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Adv Med Educ Pract. 2018 Aug 13;9:571-579. doi: 10.2147/AMEP.S171391. eCollection 2018.

Serious games as an educational strategy for management and leadership development in postgraduate medical education - an exploratory inquiry.

Author information

1
Pediatric Residency Program, Department of Pediatrics, Zuyderland Medical Center, Heerlen, the Netherlands, Jamiu.busari@maastrichtuniversity.nl.
2
Department of Educational Development and Research, Faculty of Health, Medicine and Life Sciences, University of Maastricht, Maastricht, the Netherlands, Jamiu.busari@maastrichtuniversity.nl.
3
Faculty of Medicine, Radboud University, Nijmegen, the Netherlands.
4
Health Professions Education Program, Department of Educational Development and Research, Faculty of Health, Medicine and Life Sciences, University of Maastricht, Maastricht, the Netherlands.

Abstract

Background:

Previous research has shown that medical residents are in need of additional training in management and leadership skills. One of the possible ways of teaching this competency is the use of a serious game. This study explores residents' views of the potential use of a serious game to teach a module on negotiation in practice management and leadership curriculum.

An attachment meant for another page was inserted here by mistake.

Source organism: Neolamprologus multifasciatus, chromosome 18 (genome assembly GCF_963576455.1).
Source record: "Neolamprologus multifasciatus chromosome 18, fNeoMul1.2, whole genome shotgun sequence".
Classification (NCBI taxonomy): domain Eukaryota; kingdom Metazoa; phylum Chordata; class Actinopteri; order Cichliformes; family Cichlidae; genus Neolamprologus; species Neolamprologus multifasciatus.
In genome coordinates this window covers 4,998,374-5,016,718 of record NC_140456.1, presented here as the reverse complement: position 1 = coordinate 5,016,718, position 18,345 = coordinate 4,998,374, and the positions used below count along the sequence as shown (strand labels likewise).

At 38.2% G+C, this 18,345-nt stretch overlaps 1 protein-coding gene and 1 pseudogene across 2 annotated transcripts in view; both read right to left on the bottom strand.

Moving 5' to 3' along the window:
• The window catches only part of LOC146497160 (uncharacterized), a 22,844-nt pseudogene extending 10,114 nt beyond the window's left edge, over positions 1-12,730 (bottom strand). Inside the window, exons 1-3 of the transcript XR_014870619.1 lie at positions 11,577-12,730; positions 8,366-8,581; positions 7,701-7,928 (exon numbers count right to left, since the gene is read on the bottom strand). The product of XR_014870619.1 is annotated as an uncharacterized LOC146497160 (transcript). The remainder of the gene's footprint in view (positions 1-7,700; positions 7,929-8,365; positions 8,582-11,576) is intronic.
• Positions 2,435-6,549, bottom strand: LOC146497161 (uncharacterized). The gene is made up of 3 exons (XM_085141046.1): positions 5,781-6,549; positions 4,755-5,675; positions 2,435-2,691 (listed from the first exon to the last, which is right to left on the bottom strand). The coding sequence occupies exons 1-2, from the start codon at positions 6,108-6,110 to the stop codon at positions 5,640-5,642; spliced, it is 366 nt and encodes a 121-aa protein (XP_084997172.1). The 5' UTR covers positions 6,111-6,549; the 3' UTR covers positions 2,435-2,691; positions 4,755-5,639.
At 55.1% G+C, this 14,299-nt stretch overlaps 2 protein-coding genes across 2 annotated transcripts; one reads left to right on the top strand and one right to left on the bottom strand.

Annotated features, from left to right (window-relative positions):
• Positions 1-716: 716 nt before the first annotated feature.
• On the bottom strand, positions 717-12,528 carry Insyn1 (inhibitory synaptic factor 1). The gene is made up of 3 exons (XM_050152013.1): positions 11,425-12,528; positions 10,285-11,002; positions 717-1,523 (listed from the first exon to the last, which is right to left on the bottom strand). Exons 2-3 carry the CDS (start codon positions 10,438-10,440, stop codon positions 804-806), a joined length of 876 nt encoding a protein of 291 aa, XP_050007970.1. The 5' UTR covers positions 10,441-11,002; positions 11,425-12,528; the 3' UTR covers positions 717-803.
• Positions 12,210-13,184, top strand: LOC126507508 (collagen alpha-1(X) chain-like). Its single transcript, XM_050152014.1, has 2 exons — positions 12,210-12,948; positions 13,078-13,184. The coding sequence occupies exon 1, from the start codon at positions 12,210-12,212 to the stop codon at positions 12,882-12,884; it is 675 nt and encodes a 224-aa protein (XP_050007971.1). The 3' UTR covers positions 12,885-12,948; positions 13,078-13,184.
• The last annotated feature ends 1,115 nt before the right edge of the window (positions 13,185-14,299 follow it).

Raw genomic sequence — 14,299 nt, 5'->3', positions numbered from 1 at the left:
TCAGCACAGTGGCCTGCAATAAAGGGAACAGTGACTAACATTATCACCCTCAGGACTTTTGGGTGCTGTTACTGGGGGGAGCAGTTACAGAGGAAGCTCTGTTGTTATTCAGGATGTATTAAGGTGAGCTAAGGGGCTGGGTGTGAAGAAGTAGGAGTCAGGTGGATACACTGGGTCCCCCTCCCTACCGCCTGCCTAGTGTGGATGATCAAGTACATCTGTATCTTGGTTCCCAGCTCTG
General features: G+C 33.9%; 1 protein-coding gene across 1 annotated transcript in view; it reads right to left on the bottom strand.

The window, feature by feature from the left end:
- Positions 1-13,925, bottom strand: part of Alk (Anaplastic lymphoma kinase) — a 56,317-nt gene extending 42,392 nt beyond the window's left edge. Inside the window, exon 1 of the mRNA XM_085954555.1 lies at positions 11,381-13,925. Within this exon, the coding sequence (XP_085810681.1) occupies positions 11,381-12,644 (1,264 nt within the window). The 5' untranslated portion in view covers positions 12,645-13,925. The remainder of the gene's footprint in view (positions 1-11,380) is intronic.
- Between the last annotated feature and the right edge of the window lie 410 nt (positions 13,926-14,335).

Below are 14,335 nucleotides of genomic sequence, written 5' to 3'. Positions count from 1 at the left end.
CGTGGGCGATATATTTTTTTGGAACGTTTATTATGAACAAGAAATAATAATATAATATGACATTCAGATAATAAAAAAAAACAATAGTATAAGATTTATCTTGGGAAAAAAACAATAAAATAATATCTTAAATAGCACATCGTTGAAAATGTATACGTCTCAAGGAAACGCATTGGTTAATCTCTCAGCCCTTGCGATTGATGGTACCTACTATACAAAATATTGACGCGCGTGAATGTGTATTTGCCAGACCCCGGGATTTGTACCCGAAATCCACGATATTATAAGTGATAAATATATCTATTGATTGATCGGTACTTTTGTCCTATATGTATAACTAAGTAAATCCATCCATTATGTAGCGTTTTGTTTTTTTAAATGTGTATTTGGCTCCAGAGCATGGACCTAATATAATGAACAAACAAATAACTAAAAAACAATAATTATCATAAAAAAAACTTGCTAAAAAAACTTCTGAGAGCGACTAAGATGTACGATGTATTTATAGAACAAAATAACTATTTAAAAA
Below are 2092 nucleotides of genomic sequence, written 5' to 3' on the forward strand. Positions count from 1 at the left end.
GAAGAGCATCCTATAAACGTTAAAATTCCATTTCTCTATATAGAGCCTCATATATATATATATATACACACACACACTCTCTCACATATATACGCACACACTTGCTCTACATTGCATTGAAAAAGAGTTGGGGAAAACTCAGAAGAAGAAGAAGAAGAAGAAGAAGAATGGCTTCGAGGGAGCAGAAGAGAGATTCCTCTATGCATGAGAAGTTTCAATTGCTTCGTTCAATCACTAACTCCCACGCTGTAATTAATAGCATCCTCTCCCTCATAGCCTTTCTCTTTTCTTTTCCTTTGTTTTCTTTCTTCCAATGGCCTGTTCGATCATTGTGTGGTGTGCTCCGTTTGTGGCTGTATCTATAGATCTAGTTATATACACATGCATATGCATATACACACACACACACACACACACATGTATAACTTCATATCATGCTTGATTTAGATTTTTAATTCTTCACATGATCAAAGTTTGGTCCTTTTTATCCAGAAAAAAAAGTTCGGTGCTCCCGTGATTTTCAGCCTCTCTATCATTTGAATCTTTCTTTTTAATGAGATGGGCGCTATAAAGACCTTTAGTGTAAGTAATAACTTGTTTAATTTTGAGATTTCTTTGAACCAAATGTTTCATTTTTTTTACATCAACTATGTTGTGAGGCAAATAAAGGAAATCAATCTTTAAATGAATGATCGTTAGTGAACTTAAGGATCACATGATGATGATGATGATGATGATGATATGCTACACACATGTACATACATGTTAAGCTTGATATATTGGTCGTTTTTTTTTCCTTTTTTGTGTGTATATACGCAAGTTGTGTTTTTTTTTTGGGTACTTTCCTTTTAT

Method:

The aim of this study was to identify the features required to design a serious game for management and leadership education, including potential scenarios for such a game. Qualitative interviews were conducted with six medical residents. After transcription and coding of data, thematic analysis was used to group the data into four themes, namely: 1) CanMEDS leader competency, 2) personal views about negotiation, 3) views about serious games, and 4) educational needs in a serious game.

Results:

Our findings revealed that leadership and negotiation were two domains where residents felt they needed additional training. Those who were already familiar with medical applications and had them installed on their smartphones or tablets had a more positive attitude toward gaming than those who did not. The residents were mostly interested in how realistic the content of a serious game was and its ability to combine management and leadership skills with medical knowledge and clinical expertise.

Conclusions:

The findings in this study demonstrate that serious games have the potential to teach certain aspects of management and leadership. The study shows that residents are receptive to the use of serious games and, if well designed, believe that it can be used to improve their management and leadership competencies.

KEYWORDS:

leadership; management; medical residents; postgraduate medical education; serious games

Conflict of interest statement

Disclosure The authors report no conflicts of interest in this work.

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